She also took a degree in Urban Dance at The University of East London. “I ended up dropping out after two years though. They focused on contemporary dance like popping and locking and this degree was supposed to be really diverse and offer all sorts of styles… It was supposed to be changing every term. It did at least give me more of a music education.” But when Bonobo included her tripped-out 2018 instrumental single ‘Sacred’ on his ‘fabric Presents’ compilation, she started to build momentum and decided to use social media to not only connect with key industry heads, but also found her manager the same way: via Instagram. A self-confessed fan of Four Tet and Maribou State, her manager Mooj also happened to manage the latter. To these ears, the super-deep, psychedelic, Maribou-esque single ‘Moon’ may well be her best moment to date, but Pete Tong has backed ‘Sister’ and ‘Flowers’ all the way on Radio 1 and recently bestowed her with that killer aforementioned Essential Mix. She even dropped ‘The Bomb’ by The Bucketheads in the middle of the mix: again, a nod to her older brother who first introduced her to the evergreen house anthem.

[Coat by Ninety Fly Archive - Sinead Gorey; Glasses by Ninety Fly Archive - Louis Vuitton]

TSHA has her mother as well her brother to thank for her initial invite to the dance. Her Mum went to raves in the early ‘90s and it’s clear that she’s displayed a determined, entrepreneurial rave spirit herself. “My Mum is a massive dance music fan and would go and see Carl Cox in a random field! Texting numbers just to find a location. My Mum loved to go to raves and dance all night… I have nostalgia for something I wasn’t even at! She just loved the bass.” But as a DJ, her brother must be particularly proud? “Yeah, like insanely proud! He’s always messaging me to say how proud he is. That's one of the reasons why I enjoy playing his records. Because it made him so happy to hear stuff that he loved that he used to play. He didn't realize how much he influenced me. I just remember my house being filled with music and it'd be very loud, as he was always practicing! So it just brings back memories of a really nice period in my household, because then I had quite a turbulent childhood, whereas that was a really good period of my life growing up.”

Read this next: Carl Cox: "Police used to tap my phone and intercept my van on the way to parties"

Although estranged from her father until recently, one wonderful thing came out of a recent conversation with him: she discovered that she has a new older sister. “I wrote ‘Sister’ after finding out I had an older half-sister from my estranged father who she’s also estranged from,” she explains quite frankly. “We spoke on the phone and we were texting each other in lockdown and we recently met up for the first time. She’s lovely and we got on straight away, so I’m very happy to have a new member of my family as I’ve not had much of that in my life! The song is an expression of all of those feelings.”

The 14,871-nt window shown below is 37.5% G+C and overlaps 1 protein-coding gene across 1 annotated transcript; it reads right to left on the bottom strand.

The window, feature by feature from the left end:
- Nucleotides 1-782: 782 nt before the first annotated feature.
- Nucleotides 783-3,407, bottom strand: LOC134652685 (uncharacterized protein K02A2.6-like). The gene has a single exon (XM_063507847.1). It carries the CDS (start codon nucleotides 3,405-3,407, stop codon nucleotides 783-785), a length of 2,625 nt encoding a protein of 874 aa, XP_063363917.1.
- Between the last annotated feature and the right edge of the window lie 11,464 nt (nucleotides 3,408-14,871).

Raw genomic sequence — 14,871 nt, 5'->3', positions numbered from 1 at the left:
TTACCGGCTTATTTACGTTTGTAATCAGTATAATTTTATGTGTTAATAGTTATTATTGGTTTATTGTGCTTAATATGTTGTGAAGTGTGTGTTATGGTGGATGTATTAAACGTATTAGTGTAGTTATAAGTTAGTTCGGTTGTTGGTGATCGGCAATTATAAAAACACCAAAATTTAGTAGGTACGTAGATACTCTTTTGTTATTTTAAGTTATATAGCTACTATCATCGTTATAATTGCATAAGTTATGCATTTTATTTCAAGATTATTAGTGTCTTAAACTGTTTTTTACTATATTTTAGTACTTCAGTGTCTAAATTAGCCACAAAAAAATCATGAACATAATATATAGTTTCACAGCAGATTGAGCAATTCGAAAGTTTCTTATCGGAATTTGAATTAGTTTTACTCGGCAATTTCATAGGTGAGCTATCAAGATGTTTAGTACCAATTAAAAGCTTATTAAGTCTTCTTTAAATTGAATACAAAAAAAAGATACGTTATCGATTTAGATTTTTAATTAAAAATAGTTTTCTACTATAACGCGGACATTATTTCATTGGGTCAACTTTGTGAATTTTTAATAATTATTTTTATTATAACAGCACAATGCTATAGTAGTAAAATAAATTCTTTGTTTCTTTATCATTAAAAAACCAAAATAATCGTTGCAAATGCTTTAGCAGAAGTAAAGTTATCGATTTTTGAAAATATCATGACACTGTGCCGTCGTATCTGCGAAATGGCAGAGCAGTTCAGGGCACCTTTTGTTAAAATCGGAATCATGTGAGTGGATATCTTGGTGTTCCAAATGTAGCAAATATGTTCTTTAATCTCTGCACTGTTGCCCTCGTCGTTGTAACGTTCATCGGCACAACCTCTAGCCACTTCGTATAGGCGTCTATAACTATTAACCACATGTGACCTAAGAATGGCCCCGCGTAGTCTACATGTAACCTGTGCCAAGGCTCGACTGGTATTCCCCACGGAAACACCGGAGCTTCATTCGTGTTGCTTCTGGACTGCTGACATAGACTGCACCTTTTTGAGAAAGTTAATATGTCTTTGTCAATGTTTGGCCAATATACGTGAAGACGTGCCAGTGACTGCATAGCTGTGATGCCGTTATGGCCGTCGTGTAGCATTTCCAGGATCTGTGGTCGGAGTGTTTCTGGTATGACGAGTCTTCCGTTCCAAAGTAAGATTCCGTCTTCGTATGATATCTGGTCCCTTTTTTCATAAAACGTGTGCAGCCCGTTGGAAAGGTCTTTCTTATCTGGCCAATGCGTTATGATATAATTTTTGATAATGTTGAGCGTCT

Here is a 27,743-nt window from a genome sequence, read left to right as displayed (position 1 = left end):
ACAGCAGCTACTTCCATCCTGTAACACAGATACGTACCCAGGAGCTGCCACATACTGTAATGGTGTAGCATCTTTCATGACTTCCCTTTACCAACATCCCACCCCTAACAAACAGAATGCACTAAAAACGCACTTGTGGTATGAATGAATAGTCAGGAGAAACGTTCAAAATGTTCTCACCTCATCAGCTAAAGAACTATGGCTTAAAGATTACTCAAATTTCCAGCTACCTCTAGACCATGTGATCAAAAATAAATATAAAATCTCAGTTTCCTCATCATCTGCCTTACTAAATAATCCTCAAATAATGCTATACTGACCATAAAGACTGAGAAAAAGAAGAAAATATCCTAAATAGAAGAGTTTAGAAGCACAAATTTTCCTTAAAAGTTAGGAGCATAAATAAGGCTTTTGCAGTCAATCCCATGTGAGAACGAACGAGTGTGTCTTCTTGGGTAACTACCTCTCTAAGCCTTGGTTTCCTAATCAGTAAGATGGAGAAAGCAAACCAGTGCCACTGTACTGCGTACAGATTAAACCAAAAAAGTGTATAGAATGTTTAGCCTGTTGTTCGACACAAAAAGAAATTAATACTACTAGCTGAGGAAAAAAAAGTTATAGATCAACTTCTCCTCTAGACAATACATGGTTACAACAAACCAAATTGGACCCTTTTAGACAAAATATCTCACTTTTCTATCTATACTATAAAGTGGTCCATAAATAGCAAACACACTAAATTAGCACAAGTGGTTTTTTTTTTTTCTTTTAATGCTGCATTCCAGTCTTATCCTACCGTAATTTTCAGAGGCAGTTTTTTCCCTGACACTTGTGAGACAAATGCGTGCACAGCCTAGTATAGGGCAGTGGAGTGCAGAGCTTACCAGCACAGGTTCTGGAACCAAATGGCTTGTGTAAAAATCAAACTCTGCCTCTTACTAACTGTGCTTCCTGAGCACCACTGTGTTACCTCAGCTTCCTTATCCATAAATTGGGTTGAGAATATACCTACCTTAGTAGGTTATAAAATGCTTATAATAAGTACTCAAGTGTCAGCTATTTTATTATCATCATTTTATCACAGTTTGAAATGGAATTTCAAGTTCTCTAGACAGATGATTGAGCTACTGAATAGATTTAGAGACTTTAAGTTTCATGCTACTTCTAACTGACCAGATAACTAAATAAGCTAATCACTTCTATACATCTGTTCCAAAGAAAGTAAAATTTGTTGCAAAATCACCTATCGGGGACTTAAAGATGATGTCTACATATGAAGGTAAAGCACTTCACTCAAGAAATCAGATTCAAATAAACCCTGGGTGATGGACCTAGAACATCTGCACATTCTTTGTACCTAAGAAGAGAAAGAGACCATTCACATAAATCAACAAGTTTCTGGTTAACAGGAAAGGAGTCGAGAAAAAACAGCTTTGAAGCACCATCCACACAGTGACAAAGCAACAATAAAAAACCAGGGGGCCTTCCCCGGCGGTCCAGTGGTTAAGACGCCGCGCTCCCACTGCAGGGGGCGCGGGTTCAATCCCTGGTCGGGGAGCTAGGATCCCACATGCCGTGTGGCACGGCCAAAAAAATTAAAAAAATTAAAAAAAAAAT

Signing to the acclaimed London label Ninja Tune was also something of a masterstroke. She’s the first to admit that she didn’t have a Plan B label-wise and indeed, having signed an album deal with the imprint, she doesn’t need one either. “My deal was all albums,” she confides. “And the album will be next year. Definitely. 1,000% that's what I'm working on right now.” Talk then turns to the UK singer-songwriter Raye, who recently left Polydor Records after never being allowed to release a full-length album. It’s a subject close to her heart and also the exact opposite to her position at Ninja. “I feel so comfortable,” she nods. “Whereas that's a really horrible position to be in because she's such an amazing songwriter. She's so talented. It seems almost nuts for the average person that she's not being allowed to put an album out. But yeah, it's just the way they work and because they don't think about the money they're spending as well, as I feel like I do with my label. If you're going to do a marketing budget, that’s something that we go back and forth with each other on and we say what's reasonable and what makes sense so no one's getting in debt. But I imagine a major label like hers, they probably just go ‘oh, you want to make a 100 grand music video, well here you go’ and then you end up in this weird debt.”

The initial release of ‘OnlyL’ saw TSHA grace Spotify’s iconic New Music Friday billboard in New York’s Times Square and as you can see from our current digital cover, TSHA is going global. She also has an acclaimed radio show on Apple Music called Jackfruit Radio that’s featured like-minded musicians from Daniel Avery to Maribou State. (It’s where this writer first heard ‘Moon’.) She also wrote another instant classic called ‘Demba’ (‘Godmother’), a collaboration with Malian griot music group Trio Da Kali recently. Meanwhile, as Mixmag was shooting the future superstar for the cover last week, a new song from the EP called ‘Power’ dropped on all platforms. The sample in ‘Power’ is a purposeful nod to the “Brit Funk” era of the late ‘70s and early ‘80s, sourced from an obscure 1982 B-side by Direct Drive—an early ‘80s Brit Funk project by Paul ‘19’ Hardcastle and Derek Green prior to them forming First Light. That attention to detail is impressive.

[Boots by Ninety Fly Archive - Dior]

TSHA is a bold and brave artist on the cusp of DJ superstardom. But she’s also extremely honest. During lockdown, she had her own internal battles to fight. “Yeah,” she nods. “I'm probably my own worst critic, to be honest. I have been really lucky. I haven't had as many negative people like trolls and stuff, but I had one troll the other day that really upset me and I was just like, I need to just not read things! I just need to ignore it because I'm way too sensitive.” She battled this in one way by buying a puppy, a Cavapoo called Nala: “She lifts my spirits a lot… dogs are the best thing ever! Just seeing her little face makes me happy.” There’s so much joy to be found in the world, and TSHA’s timeless house is helping dancefloors find it.

TSHA's 'OnlyL' EP is out via Ninja Tune on August 27, pre-order it here

Ralph Moore is Mixmag's Music Director, follow him on Twitter